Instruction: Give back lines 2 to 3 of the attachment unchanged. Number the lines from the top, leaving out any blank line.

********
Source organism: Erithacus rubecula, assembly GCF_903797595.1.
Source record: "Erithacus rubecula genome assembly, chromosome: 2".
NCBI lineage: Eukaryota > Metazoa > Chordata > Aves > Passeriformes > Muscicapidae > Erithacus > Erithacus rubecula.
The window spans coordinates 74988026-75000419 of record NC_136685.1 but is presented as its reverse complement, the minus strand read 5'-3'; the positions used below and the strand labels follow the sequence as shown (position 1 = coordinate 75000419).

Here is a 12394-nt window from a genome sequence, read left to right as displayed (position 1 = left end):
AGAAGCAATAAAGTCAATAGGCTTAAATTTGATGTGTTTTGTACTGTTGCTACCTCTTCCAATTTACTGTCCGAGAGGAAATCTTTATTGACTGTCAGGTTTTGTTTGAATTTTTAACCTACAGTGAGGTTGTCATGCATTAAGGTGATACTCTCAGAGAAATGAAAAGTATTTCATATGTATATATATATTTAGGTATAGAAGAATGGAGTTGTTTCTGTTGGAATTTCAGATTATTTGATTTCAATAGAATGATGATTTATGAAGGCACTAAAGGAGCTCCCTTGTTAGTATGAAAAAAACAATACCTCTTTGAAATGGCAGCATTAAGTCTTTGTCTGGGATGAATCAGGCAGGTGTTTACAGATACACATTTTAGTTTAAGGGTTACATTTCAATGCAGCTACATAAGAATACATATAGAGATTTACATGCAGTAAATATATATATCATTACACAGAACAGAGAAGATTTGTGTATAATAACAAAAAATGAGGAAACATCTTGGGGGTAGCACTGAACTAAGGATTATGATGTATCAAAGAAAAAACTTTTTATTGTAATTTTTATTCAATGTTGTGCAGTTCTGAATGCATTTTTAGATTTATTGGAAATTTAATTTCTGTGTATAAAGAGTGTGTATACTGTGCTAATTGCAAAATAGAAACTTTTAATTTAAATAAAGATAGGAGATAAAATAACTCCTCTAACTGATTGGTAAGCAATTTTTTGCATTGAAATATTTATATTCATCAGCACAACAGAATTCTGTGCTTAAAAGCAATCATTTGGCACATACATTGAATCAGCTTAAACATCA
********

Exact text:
Source record: "Erithacus rubecula genome assembly, chromosome: 2".
NCBI lineage: Eukaryota > Metazoa > Chordata > Aves > Passeriformes > Muscicapidae > Erithacus > Erithacus rubecula.